Across the nation there were places where traditional crafts were carried on; these specialisms tended to last over the centuries. For example Sheffield was the place for knives and cutlery, and more generally all steel products, until well after the Second World War. Nottingham was the place for lace making, and in the 17th and 18th centuries Gloucester was internationally known for making pins. In East Anglia woollen cloth was a staple for centuries, and the villages of Worstead in Norfolk and Kersey in Suffolk have given their names to types of woollen fabric. Some products were of short duration, but were very much associated with a particular district while they lasted.
As the wool trade declined the silk trade took its place. and the shawl became a much sought after garment. Made of silk and woven in Paisley patterns the Norwich shawl became popular from the late 18th century. The technique of producing the intricate patterns by machinery became a trade mark of Norwich. They were exhibited in the Great Exhibition of 1850 and took the fancy of Queen Victoria. But it was item of fashion, and as female fashions passed to other things the Norwich shawl died.
Next Norwich became a centre of shoemaking. There were many factories making shoes as the old village shoemaker became supplanted by ready-made shoes mass-produced in towns. The village cobbler did not immediately disappear, but became a mender rather than a maker of shoes. In the inexorable march of progress the shoe industry has moved abroad to places that can provide a cheaper product. Indeed shoes have become so inexpensive that economics of shoe repairing has meant only the most expensive shoes are worth the cobbler’s attention. Manufacture in general has become international; increasingly what we buy is made in China and the Far East, and although we still operate a car assembly industry, many of the parts are made abroad.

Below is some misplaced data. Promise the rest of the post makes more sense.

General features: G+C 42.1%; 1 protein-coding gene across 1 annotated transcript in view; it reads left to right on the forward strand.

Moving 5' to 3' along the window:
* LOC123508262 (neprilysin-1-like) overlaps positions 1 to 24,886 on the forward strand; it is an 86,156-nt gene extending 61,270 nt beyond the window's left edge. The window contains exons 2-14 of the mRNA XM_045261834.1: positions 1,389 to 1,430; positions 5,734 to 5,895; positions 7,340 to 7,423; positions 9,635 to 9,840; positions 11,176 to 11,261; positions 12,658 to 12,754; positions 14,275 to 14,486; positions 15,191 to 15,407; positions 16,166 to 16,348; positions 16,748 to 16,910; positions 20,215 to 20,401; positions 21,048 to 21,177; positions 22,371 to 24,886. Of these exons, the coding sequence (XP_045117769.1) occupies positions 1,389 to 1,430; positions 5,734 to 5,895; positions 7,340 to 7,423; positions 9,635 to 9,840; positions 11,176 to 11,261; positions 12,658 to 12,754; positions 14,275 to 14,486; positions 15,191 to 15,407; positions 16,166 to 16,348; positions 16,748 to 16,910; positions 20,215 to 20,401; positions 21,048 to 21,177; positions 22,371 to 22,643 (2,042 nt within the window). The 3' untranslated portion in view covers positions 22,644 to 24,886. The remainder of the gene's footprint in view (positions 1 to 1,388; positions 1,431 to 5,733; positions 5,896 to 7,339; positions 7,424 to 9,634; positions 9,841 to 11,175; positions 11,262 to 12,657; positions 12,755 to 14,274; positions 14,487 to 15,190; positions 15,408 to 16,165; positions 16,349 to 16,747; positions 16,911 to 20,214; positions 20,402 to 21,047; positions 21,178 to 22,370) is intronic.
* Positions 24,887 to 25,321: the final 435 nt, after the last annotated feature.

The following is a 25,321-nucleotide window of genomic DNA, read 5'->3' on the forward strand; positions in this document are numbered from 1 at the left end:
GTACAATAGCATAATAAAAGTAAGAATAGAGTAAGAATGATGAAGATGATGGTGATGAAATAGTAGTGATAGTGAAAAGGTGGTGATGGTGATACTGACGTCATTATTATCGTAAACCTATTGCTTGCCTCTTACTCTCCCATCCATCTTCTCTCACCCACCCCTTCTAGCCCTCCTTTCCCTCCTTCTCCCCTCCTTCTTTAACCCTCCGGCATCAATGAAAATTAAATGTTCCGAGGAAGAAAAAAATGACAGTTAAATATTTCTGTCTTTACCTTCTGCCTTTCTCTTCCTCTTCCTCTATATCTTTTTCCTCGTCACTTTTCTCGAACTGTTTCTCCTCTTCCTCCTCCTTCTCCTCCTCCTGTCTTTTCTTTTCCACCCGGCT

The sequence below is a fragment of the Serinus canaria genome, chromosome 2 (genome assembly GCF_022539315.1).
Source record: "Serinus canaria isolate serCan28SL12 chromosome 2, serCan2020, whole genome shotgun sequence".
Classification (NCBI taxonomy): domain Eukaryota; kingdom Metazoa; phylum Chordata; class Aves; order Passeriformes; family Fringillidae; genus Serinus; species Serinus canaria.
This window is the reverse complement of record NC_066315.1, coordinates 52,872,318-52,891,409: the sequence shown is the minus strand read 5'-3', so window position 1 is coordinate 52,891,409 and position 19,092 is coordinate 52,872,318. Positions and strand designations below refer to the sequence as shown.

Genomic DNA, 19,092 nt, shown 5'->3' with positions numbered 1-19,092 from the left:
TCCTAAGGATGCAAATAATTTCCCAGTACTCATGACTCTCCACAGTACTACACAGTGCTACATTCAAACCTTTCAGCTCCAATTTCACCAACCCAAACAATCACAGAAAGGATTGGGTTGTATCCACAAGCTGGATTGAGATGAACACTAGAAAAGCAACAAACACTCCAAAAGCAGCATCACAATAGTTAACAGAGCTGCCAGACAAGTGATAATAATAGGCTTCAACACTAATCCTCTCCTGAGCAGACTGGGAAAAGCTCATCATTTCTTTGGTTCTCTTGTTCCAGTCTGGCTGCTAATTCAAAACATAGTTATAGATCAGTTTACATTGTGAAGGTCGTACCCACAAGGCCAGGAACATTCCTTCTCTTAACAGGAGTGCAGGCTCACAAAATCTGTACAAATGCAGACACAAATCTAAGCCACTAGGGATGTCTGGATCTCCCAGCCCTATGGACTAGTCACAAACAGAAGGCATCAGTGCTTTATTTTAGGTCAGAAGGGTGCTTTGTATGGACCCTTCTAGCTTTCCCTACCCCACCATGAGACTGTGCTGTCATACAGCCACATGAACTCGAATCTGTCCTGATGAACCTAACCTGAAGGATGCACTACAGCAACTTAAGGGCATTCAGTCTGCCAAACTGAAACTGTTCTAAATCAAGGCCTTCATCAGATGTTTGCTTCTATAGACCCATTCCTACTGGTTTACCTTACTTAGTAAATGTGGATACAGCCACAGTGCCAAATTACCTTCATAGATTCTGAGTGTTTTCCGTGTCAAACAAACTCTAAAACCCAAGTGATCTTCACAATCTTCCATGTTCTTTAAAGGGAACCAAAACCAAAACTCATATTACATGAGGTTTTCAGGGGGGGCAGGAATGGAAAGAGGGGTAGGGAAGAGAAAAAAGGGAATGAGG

In the past there were many pockets of specialised manufacture. Wymondham was namely for wood-turning, and the village of Spooner Row even gets its name from the making of wooden spoons. In Wymondham this tradition of wood-turning ended up in brush making. The last two firms to operate in this trade were Briton Brush and the Co-op. In about 1972 I went with my father to the factory of Briton Brush who were selling a lathe which turned the handles of paint brushes. We need a machine to shape wooden handles at the time, but handles of garden tools not brush handles and it was not obvious how it could be modified, so no sale resulted. The lathe appeared to be Victorian, and Briton Brush were probably turning their thoughts towards the use of plastic handles. It would not be long before the manufacture of brushes all but disappeared from our shores.
Some towns or villages have an association with a particular product because of natural geological features. In north Suffolk the area around Brandon that has been associated with flints for millennia. Although flints occur all over East Anglia, those around Brandon are the best. The nearby archaeological site of Grimes Graves is evidence that flints have been mined here since Neolithic times. When I was very young there were still flint knappers in Brandon who had learned the craft in the time-honoured way by apprenticeship to local craftsmen. I believe about the last use for flints was the export of them for flintlock muskets which were still in use remote parts of the British Empire; when that too still existed. In the same way in North Yorkshire Whitby has always been associated with jet jewellery because the best jet is found there. Returning to a local level Cromer crabs are caught off the North Norfolk coast because the chalky seabed provides excellent shellfish of this type. The muddy expanse of the Wash makes Kings Lynn ideal for cockle dredging and the catching of shrimps.
Just into Suffolk Bungay another trade still survives. This trade is without any physical connection with the area. For centuries Bungay was associated with leather goods. “Go to Bungay to get a new bum” was the direct if rather coarse saying that celebrated the leather breeches that were produced there. Leather breeches no longer made in Bungay, but the firm of Nursey’s still produces sheepskin garments there. My next door neighbour Mrs Matthews used to sew gloves as an outworker for them. I was at school at St Mary’s in Bungay until I was ten with Timothy Nursey of that family firm. I believe he later went on to Uppingham School.
In south Norfolk the town of Pulham Market and the adjacent village of Pulham St Mary were famous (in East Anglia at least; maybe further afield too) for the production of hats. This reminds me of Luton, which had a similar speciality. The association of these settlements in Norfolk with hats goes back to the middle ages. This ancient craft had died out well before the bare headed fashion that developed after the Second World War made hats and hatters things of the past nearly everywhere.